With zero fees, how is nano secure against spam attacks?

What prevents me from creating a script that send millions of transactions back and forth between two wallets? How does that affect the network?

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First of all, feeless is not the same as costless. For each transaction on the nano network there is a required proof of work (PoW) to be computed before any block can be sent (or received). This costs a small amount of electricity and is the first step to reduce the amount of spam, just like it works with other cryptos with fees. It’s not a spam preventer but a spam reducer.

Next step in the process is dynamic proof of work and PoW prioritization (implemented in node v18-v19). It enables nodes to set the amount of PoW to be done and higher PoW will automatically get higher priority in the voting process. More PoW => faster transactions (if network is saturated). The increased PoW will have little negative effect for the normal user as it can be pre-computed over a longer period but still instant when needed.

The effect:
As long as the network transaction throughput is not saturated, nodes will make normal default PoW at a very low cost. If the network load go up too high, or network is spam attacked, nodes will start to slightly increase their PoW in order to push a transaction through before other transactions. The network will naturally self-balance in a cost Vs. needed speed scenario. Spammers will simply not afford to spam at a rate that’s disruptive for the rest. Nano has a huge advantage here compared to other cryptos by being extremely lightweight and with a low transaction cost overall. The Nano (block lattice) has an asynchronous flow of transactions and with no hard limit in the number of concurrent transactions that can be made. However, the broadcast and voting process will naturally be limited by hardware, especially Internet bandwidth. With TCP that has now replaced UDP in the protocol there is also a possibility for nodes to cap the outgoing bandwidth used in order to balance their own cost.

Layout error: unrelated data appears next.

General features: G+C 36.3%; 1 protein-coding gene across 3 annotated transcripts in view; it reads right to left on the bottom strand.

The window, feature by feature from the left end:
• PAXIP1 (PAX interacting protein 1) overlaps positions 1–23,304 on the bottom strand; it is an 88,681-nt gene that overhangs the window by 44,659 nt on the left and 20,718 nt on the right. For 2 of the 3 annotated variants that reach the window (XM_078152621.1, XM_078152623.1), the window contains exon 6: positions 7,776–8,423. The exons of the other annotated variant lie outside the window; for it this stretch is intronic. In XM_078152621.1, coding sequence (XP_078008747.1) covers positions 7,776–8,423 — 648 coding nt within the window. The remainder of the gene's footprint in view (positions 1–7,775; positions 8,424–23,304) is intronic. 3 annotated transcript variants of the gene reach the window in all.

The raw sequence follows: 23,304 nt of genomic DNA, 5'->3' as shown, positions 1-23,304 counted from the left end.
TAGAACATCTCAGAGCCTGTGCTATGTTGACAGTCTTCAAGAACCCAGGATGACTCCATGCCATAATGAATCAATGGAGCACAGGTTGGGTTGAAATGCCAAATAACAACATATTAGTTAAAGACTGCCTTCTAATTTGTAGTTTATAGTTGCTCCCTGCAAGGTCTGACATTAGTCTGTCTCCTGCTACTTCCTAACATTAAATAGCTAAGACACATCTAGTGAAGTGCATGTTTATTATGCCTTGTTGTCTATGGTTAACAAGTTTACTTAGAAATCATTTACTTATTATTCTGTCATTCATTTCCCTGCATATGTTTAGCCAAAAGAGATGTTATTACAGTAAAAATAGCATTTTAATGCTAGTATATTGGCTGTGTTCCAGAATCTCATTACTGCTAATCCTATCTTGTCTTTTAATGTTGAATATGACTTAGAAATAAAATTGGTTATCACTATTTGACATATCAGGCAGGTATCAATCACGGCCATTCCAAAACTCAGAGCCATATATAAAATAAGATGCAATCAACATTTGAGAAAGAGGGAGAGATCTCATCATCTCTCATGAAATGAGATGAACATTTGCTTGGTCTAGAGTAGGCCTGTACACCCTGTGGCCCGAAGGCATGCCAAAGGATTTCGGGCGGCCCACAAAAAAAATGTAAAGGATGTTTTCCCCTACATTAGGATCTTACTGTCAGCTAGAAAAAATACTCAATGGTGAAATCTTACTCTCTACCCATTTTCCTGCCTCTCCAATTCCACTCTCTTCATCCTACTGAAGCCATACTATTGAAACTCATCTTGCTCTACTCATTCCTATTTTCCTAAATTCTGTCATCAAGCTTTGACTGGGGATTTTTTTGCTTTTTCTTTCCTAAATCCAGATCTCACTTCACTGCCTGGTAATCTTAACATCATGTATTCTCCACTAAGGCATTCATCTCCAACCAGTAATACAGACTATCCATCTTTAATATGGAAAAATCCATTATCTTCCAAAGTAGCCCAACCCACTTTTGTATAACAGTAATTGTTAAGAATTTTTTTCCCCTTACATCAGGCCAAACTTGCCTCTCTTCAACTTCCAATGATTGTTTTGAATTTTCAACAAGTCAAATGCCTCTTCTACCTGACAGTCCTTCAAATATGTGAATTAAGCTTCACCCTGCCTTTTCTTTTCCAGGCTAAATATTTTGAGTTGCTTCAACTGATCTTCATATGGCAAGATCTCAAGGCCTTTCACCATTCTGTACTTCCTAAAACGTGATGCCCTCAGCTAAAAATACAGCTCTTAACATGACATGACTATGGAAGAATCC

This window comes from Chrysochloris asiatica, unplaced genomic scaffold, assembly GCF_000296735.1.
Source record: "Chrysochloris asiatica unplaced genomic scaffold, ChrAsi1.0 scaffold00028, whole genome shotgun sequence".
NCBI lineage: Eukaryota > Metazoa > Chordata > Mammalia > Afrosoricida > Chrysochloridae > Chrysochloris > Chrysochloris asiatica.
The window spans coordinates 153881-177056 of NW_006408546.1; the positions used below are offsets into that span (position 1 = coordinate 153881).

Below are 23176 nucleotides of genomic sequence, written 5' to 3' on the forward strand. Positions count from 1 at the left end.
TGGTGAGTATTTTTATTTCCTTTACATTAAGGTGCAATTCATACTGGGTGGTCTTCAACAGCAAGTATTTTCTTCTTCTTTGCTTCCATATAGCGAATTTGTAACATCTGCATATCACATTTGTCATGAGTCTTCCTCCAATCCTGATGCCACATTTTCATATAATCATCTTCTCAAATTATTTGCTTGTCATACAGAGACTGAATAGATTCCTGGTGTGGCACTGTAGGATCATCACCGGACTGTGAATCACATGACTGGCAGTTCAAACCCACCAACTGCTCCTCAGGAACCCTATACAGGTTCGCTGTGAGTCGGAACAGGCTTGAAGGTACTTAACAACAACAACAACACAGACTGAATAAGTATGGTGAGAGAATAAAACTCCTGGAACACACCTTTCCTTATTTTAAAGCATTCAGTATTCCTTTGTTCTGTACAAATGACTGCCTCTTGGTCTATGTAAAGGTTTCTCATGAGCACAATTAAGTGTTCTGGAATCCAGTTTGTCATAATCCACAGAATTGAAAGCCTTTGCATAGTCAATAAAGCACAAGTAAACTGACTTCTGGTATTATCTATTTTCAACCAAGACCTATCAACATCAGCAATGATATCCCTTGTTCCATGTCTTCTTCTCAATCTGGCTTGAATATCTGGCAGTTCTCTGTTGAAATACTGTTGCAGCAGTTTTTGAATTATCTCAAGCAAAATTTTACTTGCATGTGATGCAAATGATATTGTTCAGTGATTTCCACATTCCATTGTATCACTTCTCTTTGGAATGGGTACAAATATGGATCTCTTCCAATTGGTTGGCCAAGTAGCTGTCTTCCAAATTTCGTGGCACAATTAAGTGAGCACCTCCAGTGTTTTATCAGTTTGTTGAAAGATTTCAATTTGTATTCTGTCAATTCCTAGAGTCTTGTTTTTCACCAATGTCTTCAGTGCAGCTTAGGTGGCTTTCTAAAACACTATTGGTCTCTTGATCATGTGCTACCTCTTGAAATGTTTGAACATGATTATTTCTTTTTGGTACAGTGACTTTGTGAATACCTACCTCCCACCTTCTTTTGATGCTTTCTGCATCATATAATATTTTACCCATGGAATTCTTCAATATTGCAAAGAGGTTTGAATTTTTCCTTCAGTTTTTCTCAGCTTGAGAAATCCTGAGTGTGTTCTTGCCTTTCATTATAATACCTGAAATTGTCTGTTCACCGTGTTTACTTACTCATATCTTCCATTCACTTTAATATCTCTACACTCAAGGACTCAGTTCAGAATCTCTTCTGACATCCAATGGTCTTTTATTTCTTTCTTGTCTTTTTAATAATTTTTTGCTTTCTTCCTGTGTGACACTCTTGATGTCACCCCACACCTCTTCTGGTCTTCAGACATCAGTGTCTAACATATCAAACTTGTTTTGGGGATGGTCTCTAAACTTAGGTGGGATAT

Again, this is not a spam prevention and there is no such thing in a perfect decentralized and fully open system where anyone is allowed to make transactions. It will also not be completely free and effortless to make an unlimited amount of transactions whatever method someone comes up with because you can’t remove malicious actors from the equation. Someone needs to pay for the data bytes, either it’s fees deducted from the transferred amount, computer work or driven by advertisement. What Nano does, and which is its main strength, is to be a lightweight protocol with minimal extra features in order to compete among other cryptocurrencies.

There are also new developments being made all the time to combat these type of questions. Later node versions will most likely be even more advanced and possibly with sophisticated DDOS protection as well.

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